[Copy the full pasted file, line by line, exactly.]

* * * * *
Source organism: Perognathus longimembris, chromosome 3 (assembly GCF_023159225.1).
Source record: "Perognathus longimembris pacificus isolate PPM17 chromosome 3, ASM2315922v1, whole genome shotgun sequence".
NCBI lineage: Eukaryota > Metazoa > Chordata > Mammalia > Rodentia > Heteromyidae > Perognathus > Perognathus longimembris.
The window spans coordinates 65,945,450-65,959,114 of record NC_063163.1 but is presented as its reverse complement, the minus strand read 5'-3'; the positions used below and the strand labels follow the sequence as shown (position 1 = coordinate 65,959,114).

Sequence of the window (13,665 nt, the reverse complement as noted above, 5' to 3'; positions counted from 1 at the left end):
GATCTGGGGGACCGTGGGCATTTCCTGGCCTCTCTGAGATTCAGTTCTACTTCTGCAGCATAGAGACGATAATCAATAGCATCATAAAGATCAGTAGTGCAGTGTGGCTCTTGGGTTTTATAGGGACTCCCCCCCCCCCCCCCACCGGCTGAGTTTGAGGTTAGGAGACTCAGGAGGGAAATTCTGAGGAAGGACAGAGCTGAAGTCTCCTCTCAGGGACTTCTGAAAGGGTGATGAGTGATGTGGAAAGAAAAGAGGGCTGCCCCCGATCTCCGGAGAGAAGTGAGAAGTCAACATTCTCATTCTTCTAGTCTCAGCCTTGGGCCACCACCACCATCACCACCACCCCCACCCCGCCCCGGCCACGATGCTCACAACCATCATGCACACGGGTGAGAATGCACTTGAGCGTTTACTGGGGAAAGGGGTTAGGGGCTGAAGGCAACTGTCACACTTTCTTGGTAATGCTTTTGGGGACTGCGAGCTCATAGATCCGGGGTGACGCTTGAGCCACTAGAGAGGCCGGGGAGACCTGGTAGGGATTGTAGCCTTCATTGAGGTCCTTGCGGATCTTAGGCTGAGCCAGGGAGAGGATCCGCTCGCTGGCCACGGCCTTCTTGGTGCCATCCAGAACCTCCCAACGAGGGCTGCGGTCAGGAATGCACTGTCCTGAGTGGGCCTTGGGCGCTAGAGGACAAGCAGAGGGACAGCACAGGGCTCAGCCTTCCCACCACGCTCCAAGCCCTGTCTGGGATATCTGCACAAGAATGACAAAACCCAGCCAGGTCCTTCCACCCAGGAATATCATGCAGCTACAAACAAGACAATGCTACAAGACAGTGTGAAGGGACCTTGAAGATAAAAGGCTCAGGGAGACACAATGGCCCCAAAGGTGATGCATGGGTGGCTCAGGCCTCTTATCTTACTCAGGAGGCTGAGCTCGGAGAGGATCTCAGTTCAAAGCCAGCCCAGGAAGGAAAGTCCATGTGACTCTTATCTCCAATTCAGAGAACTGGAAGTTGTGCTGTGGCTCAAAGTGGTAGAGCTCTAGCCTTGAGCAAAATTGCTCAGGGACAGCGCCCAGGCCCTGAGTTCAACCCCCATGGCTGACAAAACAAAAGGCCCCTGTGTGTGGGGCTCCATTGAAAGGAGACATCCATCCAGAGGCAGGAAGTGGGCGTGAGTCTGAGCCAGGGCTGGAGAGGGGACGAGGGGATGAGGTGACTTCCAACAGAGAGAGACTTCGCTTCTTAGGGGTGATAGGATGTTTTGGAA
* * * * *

Source organism: Perognathus longimembris, chromosome 3 (assembly GCF_023159225.1).
Source record: "Perognathus longimembris pacificus isolate PPM17 chromosome 3, ASM2315922v1, whole genome shotgun sequence".
NCBI lineage: Eukaryota > Metazoa > Chordata > Mammalia > Rodentia > Heteromyidae > Perognathus > Perognathus longimembris.
The window spans coordinates 65,945,450-65,959,114 of record NC_063163.1 but is presented as its reverse complement, the minus strand read 5'-3'; the positions used below and the strand labels follow the sequence as shown (position 1 = coordinate 65,959,114).

Sequence of the window (13,665 nt, the reverse complement as noted above, 5' to 3'; positions counted from 1 at the left end):
GATCTGGGGGACCGTGGGCATTTCCTGGCCTCTCTGAGATTCAGTTCTACTTCTGCAGCATAGAGACGATAATCAATAGCATCATAAAGATCAGTAGTGCAGTGTGGCTCTTGGGTTTTATAGGGACTCCCCCCCCCCCCCCCACCGGCTGAGTTTGAGGTTAGGAGACTCAGGAGGGAAATTCTGAGGAAGGACAGAGCTGAAGTCTCCTCTCAGGGACTTCTGAAAGGGTGATGAGTGATGTGGAAAGAAAAGAGGGCTGCCCCCGATCTCCGGAGAGAAGTGAGAAGTCAACATTCTCATTCTTCTAGTCTCAGCCTTGGGCCACCACCACCATCACCACCACCCCCACCCCGCCCCGGCCACGATGCTCACAACCATCATGCACACGGGTGAGAATGCACTTGAGCGTTTACTGGGGAAAGGGGTTAGGGGCTGAAGGCAACTGTCACACTTTCTTGGTAATGCTTTTGGGGACTGCGAGCTCATAGATCCGGGGTGACGCTTGAGCCACTAGAGAGGCCGGGGAGACCTGGTAGGGATTGTAGCCTTCATTGAGGTCCTTGCGGATCTTAGGCTGAGCCAGGGAGAGGATCCGCTCGCTGGCCACGGCCTTCTTGGTGCCATCCAGAACCTCCCAACGAGGGCTGCGGTCAGGAATGCACTGTCCTGAGTGGGCCTTGGGCGCTAGAGGACAAGCAGAGGGACAGCACAGGGCTCAGCCTTCCCACCACGCTCCAAGCCCTGTCTGGGATATCTGCACAAGAATGACAAAACCCAGCCAGGTCCTTCCACCCAGGAATATCATGCAGCTACAAACAAGACAATGCTACAAGACAGTGTGAAGGGACCTTGAAGATAAAAGGCTCAGGGAGACACAATGGCCCCAAAGGTGATGCATGGGTGGCTCAGGCCTCTTATCTTACTCAGGAGGCTGAGCTCGGAGAGGATCTCAGTTCAAAGCCAGCCCAGGAAGGAAAGTCCATGTGACTCTTATCTCCAATTCAGAGAACTGGAAGTTGTGCTGTGGCTCAAAGTGGTAGAGCTCTAGCCTTGAGCAAAATTGCTCAGGGACAGCGCCCAGGCCCTGAGTTCAACCCCCATGGCTGACAAAACAAAAGGCCCCTGTGTGTGGGGCTCCATTGAAAGGAGACATCCATCCAGAGGCAGGAAGTGGGCGTGAGTCTGAGCCAGGGCTGGAGAGGGGACGAGGGGATGAGGTGACTTCCAACAGAGAGAGACTTCGCTTCTTAGGGGTGATAGGATGTTTTGGAA